While there were moments in the Colorado Rockies’ 2016 season where it seemed like they could contend for a Wild Card spot, it was still very much a year of rebuilding. With a parade of high-profile prospects being called up from the minors, and with several little-known players stepping up in a big way, they look to have done just that.

On Friday, in our Blake Street’s Youth Movement series, we detailed how Jordan Patterson adapted to his time in the majors. Today, we’ll be looking at Carlos Estévez and how the late great José Fernández inspired him to smile when times got tough in his rookie season as the Rockies’ closer.

Carlos Estévez

The best thing about Carlos Estévez is his smile. It’s beaming and always showing in the clubhouse. Having braces since his rookie ball year in 2013 couldn’t stop him from smiling. It’s how he combats the pressures of being placed in the closers role a month within his major league debut.

“When I was a kid, that’s what I was always taught. When you grow up, baseball is going to be a game played by men, but it’s a kid’s game, so you have to enjoy every day like you’re a kid,” Estévez said. “You come to the field all salty, mad, even because of your performance life is going to be even harder. It’s hard to not be like that, to be happy all the time for me. That’s my thought process.

After the All-Star break, Estévez put balloon animals all over the Rockies clubhouse. Nolan Arenado still has his inflatable lion over his locker. Estevez brightens this clubhouse and he is still one of the youngest people in the pen.

While 2016 had many bright spots for Estévez, he was part of a bullpen that ranked last in the majors with a 5.10 ERA. This is the biggest area to address for the Rockies heading into the offseason. After blowing several saves, Estévez was sent down to Triple A. When he got back, his new locker assignment was next to Chad Qualls. Estévez relished in the reliever’s 12 years of big league experience.

Qualls told him about the time he made it to the World Series in his rookie season and he gave up a homer in his first appearance in that series. Qualls also told him that his best year he had a 2.48 ERA but his record was 2-7. Estévez said hearing these stories helps him keep things in perspective when he faces adversity.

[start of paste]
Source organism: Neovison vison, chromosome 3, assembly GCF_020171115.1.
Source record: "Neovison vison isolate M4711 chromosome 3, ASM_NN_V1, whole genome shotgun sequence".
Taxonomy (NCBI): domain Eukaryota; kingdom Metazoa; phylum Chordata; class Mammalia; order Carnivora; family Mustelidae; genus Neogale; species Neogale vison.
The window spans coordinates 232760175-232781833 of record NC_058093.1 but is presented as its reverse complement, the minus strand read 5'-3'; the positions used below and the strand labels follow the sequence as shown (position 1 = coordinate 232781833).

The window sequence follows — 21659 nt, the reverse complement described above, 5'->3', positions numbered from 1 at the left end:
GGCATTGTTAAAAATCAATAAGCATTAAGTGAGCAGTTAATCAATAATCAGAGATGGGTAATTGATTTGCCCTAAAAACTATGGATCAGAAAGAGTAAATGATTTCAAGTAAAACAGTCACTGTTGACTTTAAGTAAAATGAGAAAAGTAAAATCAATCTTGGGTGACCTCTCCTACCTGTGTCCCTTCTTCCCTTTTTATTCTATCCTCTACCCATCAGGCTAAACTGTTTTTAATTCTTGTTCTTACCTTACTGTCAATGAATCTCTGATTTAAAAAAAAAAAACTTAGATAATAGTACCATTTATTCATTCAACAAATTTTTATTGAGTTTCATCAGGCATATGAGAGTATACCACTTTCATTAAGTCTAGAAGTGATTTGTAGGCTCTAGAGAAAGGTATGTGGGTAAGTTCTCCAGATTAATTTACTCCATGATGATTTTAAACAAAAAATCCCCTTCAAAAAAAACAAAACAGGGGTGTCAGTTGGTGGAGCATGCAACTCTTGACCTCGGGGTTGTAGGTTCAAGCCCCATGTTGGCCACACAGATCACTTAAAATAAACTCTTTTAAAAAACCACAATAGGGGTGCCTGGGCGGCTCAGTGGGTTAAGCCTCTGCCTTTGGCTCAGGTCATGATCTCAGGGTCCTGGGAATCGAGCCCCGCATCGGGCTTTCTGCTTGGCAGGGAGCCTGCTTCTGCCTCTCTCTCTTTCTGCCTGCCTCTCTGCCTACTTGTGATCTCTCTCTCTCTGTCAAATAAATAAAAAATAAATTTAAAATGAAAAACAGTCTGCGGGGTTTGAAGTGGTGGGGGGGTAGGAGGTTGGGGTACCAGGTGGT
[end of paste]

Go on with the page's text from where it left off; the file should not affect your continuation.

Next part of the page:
Another person that really inspired Estévez over the past year is the late great Jose Fernandez who tragically passed in a boating accident earlier this month. Estévez got to speak with Fernández for about five minutes while he was warming up and running in the outfield before a game this season. No one could have given Estévez better perspective.

“What I took away from him is what we were talking about: Just enjoy the game 100 percent,” Estevez said. “Like it’s your last day playing. You never know when that’s going to be. He’s the perfect example. You just have to enjoy it. Not everyone has the privileged to be here.”

The Rockies rookies are enjoying their time together here. Through adversity they are leaning on one another to the point where they’ve grown into what will be a foundational core heading into 2017.

This is a part of a week-long series. This is the last story of the series. If you missed any of the other stories, check them out below. 

Blake Street’s Youth Movement: Jeff Hoffman

Blake Street’s Youth Movement: Chad Bettis

Blake Street’s Youth Movement: Eddie Butler

Blake Street’s Youth Movement: Trevor Story

Blake Street’s Youth Movement: Jordan Patterson